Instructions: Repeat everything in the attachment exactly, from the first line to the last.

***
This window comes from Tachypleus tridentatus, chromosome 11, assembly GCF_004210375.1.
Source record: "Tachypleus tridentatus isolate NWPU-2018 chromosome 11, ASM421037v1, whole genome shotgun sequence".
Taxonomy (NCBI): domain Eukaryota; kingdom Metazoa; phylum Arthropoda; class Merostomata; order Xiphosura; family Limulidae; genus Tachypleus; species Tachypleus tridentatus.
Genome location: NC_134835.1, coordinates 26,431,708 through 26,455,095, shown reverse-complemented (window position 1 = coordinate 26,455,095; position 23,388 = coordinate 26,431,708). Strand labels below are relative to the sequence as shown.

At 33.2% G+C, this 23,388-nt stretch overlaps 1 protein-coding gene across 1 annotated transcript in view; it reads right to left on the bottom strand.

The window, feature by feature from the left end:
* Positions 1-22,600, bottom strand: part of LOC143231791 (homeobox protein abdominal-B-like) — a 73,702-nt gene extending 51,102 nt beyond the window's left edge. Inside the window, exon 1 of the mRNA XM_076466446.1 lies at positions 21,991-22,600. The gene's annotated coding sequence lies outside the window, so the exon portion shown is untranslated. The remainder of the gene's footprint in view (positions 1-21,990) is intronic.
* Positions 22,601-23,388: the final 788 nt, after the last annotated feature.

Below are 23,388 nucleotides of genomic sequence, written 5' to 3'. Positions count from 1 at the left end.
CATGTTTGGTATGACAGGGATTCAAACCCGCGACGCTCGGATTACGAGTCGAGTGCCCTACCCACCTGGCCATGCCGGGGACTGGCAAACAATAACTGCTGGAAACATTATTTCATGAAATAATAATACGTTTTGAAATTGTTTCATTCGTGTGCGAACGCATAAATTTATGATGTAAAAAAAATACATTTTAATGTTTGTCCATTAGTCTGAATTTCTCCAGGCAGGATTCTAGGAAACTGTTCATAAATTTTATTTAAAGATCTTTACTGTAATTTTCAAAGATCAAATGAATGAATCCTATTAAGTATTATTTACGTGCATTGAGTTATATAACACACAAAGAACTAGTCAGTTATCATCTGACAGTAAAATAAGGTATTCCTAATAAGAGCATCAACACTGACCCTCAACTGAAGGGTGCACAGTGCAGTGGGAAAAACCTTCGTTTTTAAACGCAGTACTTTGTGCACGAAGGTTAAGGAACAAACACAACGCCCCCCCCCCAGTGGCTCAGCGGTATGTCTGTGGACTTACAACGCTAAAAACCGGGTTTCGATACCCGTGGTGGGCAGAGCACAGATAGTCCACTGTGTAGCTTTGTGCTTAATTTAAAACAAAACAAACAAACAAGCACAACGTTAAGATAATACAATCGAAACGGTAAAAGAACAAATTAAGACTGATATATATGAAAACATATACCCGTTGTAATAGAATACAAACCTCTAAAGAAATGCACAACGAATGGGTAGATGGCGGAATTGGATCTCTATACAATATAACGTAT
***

This window comes from Tachypleus tridentatus, chromosome 11, assembly GCF_004210375.1.
Source record: "Tachypleus tridentatus isolate NWPU-2018 chromosome 11, ASM421037v1, whole genome shotgun sequence".
Taxonomy (NCBI): domain Eukaryota; kingdom Metazoa; phylum Arthropoda; class Merostomata; order Xiphosura; family Limulidae; genus Tachypleus; species Tachypleus tridentatus.
Genome location: NC_134835.1, coordinates 26,431,708 through 26,455,095, shown reverse-complemented (window position 1 = coordinate 26,455,095; position 23,388 = coordinate 26,431,708). Strand labels below are relative to the sequence as shown.

At 33.2% G+C, this 23,388-nt stretch overlaps 1 protein-coding gene across 1 annotated transcript in view; it reads right to left on the bottom strand.

The window, feature by feature from the left end:
* Positions 1-22,600, bottom strand: part of LOC143231791 (homeobox protein abdominal-B-like) — a 73,702-nt gene extending 51,102 nt beyond the window's left edge. Inside the window, exon 1 of the mRNA XM_076466446.1 lies at positions 21,991-22,600. The gene's annotated coding sequence lies outside the window, so the exon portion shown is untranslated. The remainder of the gene's footprint in view (positions 1-21,990) is intronic.
* Positions 22,601-23,388: the final 788 nt, after the last annotated feature.

Below are 23,388 nucleotides of genomic sequence, written 5' to 3'. Positions count from 1 at the left end.
CATGTTTGGTATGACAGGGATTCAAACCCGCGACGCTCGGATTACGAGTCGAGTGCCCTACCCACCTGGCCATGCCGGGGACTGGCAAACAATAACTGCTGGAAACATTATTTCATGAAATAATAATACGTTTTGAAATTGTTTCATTCGTGTGCGAACGCATAAATTTATGATGTAAAAAAAATACATTTTAATGTTTGTCCATTAGTCTGAATTTCTCCAGGCAGGATTCTAGGAAACTGTTCATAAATTTTATTTAAAGATCTTTACTGTAATTTTCAAAGATCAAATGAATGAATCCTATTAAGTATTATTTACGTGCATTGAGTTATATAACACACAAAGAACTAGTCAGTTATCATCTGACAGTAAAATAAGGTATTCCTAATAAGAGCATCAACACTGACCCTCAACTGAAGGGTGCACAGTGCAGTGGGAAAAACCTTCGTTTTTAAACGCAGTACTTTGTGCACGAAGGTTAAGGAACAAACACAACGCCCCCCCCCCAGTGGCTCAGCGGTATGTCTGTGGACTTACAACGCTAAAAACCGGGTTTCGATACCCGTGGTGGGCAGAGCACAGATAGTCCACTGTGTAGCTTTGTGCTTAATTTAAAACAAAACAAACAAACAAGCACAACGTTAAGATAATACAATCGAAACGGTAAAAGAACAAATTAAGACTGATATATATGAAAACATATACCCGTTGTAATAGAATACAAACCTCTAAAGAAATGCACAACGAATGGGTAGATGGCGGAATTGGATCTCTATACAATATAACGTAT